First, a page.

LONDON (Reuters) - Royal Bank of Scotland (RBS.L) could this week announce billions of pounds of fresh writedowns due to a further deterioration in the value of risky assets as the financial crisis deepens, analysts forecast. The forecasts for additional writedowns range from 1 billion pounds to over 3 billion pounds ($1.5 billion-$4.6 billion).
RBS wrote down 5.9 billion pounds in the first half and is expected to reveal more for the second half when it releases a prospectus for a capital increase. Shareholders will be offered 15 billion pounds of new shares, with the government buying any shares that investors do not want.
The prospectus, due by the end of this month, is expected to be released on Friday.
Sandy Chen, analyst at Panmure, forecasts RBS will lose 6.8 billion pounds on writedowns and impairments in the second half, although that figure includes losses on traditional bank lending as well as structured credit.
Analysts at Keefe, Bruyette & Woods last week estimated RBS will post another 2 billion pounds of writedowns, Cazenove has estimated the bank will take another 3 billion pounds, and Fox-Pitt Kelton is estimating 1 billion.
The new writedowns are likely to be focused on the structured credit portfolio, where values of securities linked to tarnished U.S. housing assets have fallen in value.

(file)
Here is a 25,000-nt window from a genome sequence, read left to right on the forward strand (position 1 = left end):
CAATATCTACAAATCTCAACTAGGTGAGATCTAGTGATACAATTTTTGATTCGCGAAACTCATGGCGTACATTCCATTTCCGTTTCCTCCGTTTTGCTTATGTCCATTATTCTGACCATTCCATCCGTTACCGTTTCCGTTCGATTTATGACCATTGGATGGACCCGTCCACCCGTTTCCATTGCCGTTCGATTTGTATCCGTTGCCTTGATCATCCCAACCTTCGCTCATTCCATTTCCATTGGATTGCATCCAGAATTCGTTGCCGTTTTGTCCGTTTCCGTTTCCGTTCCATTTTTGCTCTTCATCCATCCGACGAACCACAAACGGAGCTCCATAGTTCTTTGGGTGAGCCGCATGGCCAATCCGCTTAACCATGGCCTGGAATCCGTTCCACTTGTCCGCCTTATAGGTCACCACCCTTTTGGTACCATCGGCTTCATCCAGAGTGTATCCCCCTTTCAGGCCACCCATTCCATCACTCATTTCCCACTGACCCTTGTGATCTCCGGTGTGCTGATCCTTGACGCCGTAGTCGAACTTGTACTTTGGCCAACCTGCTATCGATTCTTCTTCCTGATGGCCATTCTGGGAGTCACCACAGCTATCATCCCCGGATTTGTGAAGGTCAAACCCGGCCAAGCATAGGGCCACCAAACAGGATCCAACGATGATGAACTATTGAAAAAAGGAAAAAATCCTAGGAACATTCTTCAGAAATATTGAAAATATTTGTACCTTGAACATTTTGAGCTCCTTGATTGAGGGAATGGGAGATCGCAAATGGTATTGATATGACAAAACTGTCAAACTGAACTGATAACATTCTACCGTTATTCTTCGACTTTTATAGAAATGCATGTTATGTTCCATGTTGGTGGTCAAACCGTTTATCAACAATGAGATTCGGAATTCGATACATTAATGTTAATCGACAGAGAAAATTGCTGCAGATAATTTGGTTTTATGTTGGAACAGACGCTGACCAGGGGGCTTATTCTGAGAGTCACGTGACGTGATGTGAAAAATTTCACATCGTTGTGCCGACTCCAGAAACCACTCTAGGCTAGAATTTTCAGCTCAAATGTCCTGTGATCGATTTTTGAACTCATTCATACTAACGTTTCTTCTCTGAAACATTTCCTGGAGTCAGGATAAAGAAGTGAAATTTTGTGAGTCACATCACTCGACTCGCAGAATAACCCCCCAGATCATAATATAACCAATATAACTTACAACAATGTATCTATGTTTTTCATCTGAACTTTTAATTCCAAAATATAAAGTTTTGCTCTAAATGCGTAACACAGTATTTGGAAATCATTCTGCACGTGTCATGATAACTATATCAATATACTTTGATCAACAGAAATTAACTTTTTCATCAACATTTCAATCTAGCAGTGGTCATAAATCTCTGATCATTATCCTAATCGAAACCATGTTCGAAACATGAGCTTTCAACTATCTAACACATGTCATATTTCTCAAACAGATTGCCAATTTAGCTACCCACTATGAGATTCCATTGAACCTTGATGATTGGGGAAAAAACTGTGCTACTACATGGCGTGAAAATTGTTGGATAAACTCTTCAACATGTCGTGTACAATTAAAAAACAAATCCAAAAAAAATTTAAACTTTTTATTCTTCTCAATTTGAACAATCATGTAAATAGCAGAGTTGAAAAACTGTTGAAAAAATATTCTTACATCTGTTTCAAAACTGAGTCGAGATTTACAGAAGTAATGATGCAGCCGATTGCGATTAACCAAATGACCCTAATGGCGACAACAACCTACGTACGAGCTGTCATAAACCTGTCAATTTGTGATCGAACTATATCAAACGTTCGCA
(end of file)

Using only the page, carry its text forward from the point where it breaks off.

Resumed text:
RBS declined to comment, but warned on October 13 that conditions had deteriorated and said its second-half profits would fall short of analysts’ expectations.
“We expect that the deterioration in economic and financial market conditions may lead to a rise in impairment charges and further asset writedowns in the fourth quarter,” the bank said then. By 1145 GMT, RBS shares were down 2.5 percent at 59.3 pence, while the DJ Stoxx European bank index .SX7P fell 6.7 percent.
RBS is also expected to follow UK rival Barclays (BARC.L) and raise funds from bonds backed by the government once its prospectus is released.
Barclays raised 3 billion euros from the sale of three-year bonds and is the only bank to so far take advantage of the government guarantee, for which banks pay a fee to the Treasury.
Strong interest in the Barclays offer — which attracted demand for over 4 billion euros of bonds and was placed with 167 investors — lifted optimism the bonds could help unfreeze funding markets blocked up during the credit crisis. [nLM462268]
Reporting by Steve Slater; editing by John Stonestreet